Politicians talk about maintaining the Internet as a global unfragmented network that supports and lets us enjoy our freedoms, like they did in the recent G7 declaration. IPv6 provides a path to make that happen, but we all need to do our fair share. The Internet was intended to be an open, collaborative structure of networks. If we all invest just a little, for instance, by enabling IPv6, we can maintain this vision and keep the network a free, global and unfragmented space. Because in the end, the true value of the Internet cannot be expressed in monetary or economic terms alone; it is so much more than that.

By Marco Hogewoning, Manager of Public Policy and Internet Governance at the RIPE NCC

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Comments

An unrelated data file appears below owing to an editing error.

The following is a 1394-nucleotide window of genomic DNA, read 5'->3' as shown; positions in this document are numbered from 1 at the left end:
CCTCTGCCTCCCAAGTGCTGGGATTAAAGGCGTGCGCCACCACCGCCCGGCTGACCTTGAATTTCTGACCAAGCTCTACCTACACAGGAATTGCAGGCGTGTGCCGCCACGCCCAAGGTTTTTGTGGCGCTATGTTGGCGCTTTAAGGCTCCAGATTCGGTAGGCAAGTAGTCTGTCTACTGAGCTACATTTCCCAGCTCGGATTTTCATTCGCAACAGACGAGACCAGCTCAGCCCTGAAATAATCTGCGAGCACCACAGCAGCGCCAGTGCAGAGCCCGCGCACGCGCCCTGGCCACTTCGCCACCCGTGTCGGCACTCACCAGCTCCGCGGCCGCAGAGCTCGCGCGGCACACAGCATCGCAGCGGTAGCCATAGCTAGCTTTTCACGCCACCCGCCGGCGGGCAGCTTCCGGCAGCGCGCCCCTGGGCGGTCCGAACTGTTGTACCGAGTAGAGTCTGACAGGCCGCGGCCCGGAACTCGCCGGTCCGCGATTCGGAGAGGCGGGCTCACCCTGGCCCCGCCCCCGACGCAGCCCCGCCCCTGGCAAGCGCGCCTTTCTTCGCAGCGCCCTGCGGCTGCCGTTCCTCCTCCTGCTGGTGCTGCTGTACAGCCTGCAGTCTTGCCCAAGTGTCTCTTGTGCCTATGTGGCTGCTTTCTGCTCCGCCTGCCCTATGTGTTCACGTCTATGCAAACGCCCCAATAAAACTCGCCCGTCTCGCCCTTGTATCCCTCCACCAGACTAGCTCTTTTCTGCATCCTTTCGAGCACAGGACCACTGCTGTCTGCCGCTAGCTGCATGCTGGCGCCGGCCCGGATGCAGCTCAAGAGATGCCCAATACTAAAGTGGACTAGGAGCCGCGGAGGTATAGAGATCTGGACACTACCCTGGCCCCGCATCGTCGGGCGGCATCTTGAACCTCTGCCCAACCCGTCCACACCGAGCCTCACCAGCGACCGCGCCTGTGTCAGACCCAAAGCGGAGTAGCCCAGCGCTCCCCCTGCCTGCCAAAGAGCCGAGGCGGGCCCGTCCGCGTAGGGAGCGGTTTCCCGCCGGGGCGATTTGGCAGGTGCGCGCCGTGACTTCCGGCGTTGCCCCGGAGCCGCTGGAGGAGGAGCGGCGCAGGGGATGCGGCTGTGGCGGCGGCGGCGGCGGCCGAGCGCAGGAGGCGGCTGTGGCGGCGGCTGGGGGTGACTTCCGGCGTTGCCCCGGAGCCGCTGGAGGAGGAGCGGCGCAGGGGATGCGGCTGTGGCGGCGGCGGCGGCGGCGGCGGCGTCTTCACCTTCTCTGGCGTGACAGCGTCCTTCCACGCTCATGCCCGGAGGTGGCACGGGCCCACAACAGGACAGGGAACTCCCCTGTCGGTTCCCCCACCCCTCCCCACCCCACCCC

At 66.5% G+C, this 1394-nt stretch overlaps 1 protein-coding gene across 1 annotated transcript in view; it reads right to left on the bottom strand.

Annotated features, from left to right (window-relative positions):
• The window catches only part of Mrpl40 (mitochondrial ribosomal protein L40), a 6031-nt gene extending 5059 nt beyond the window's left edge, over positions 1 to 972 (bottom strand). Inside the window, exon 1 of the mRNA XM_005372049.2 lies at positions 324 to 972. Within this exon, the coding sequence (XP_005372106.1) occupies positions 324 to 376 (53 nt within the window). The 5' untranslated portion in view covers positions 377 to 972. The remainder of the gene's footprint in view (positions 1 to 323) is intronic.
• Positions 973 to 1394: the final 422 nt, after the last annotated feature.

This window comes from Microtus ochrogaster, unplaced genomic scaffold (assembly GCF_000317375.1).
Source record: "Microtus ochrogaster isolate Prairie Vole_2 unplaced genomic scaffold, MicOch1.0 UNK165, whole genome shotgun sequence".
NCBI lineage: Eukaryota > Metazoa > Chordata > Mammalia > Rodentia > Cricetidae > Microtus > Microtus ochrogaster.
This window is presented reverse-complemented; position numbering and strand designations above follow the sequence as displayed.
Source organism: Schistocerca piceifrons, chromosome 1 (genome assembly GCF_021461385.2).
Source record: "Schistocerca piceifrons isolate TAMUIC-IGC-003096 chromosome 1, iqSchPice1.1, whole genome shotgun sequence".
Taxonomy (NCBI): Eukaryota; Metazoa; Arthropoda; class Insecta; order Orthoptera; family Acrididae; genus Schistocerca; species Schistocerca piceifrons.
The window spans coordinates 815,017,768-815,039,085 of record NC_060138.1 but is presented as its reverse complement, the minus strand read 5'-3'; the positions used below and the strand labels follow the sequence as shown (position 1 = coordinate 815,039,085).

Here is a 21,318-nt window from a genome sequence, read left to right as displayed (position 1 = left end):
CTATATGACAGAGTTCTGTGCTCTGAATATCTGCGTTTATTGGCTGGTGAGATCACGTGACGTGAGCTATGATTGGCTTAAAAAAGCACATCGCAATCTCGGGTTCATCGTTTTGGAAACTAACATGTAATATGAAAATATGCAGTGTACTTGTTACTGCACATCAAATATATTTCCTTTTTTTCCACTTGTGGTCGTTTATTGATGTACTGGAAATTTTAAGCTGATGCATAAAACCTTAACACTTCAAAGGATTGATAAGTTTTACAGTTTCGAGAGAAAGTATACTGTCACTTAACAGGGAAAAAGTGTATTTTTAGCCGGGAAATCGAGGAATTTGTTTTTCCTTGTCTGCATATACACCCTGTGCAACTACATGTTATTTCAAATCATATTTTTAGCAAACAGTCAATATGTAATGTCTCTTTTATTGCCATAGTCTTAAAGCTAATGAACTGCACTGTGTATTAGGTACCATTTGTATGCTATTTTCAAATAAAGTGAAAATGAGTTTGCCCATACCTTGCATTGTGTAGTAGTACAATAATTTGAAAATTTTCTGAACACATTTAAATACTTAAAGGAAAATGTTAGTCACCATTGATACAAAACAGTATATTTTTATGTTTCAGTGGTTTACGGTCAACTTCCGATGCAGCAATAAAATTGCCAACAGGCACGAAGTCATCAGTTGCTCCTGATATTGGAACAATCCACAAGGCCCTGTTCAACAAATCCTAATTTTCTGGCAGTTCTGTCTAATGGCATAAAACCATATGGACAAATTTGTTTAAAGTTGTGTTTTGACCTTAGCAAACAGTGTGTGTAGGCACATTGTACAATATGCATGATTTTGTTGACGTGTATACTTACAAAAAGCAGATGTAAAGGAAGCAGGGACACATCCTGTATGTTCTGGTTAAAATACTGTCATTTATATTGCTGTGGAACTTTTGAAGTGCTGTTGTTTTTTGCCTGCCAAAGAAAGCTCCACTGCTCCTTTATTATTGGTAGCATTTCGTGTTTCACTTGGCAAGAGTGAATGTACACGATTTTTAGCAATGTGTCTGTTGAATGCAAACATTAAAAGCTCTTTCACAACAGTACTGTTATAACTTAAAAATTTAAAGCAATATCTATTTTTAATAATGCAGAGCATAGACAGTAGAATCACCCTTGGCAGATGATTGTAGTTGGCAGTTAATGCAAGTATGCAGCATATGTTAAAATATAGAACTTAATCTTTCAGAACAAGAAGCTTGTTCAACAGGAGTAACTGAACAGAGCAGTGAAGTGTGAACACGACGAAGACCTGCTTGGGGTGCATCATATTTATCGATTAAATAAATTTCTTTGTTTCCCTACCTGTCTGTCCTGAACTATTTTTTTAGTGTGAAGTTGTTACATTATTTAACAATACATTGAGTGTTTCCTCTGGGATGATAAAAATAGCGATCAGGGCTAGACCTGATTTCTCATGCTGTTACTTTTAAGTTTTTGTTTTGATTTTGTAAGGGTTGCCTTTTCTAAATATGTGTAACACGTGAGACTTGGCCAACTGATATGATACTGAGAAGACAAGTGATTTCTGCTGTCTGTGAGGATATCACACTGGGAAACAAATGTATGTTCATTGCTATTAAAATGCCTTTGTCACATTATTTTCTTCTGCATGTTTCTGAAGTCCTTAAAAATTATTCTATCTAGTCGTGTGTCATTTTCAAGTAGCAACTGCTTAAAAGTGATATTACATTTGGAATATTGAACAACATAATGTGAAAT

I've wondered about the real deployment numbers, Todd Knarr  –  Aug 3, 2021 8:45 PM

I’ve wondered about the real deployment numbers, because I’ve noticed that Windows systems (we can safely say that’s the majority of consumer users) prefer IPv4 over IPv6 when both are available (and they often are, Windows sets up IPv6 automatically and uses it for internal and LAN purposes even when the primary external connection is IPv4). That results in mostly IPv4 connections to the rest of the Internet, IPv6 only gets used when one end or the other simply doesn’t support IPv4 at all (very rare on the consumer side except for cel networks, pretty rare on the server/provider side).

My thinking is to watch the big cloud providers and CDNs everybody uses (AWS, Azure, CloudFlare, etc.). When they start offering external connectivity with IPv4 as an extra-cost option, not a standard part of the configuration, that’s when we’ll be at the tipping point.

Windows and every other operating system prefers Kenyon Ralph  –  Aug 3, 2021 9:07 PM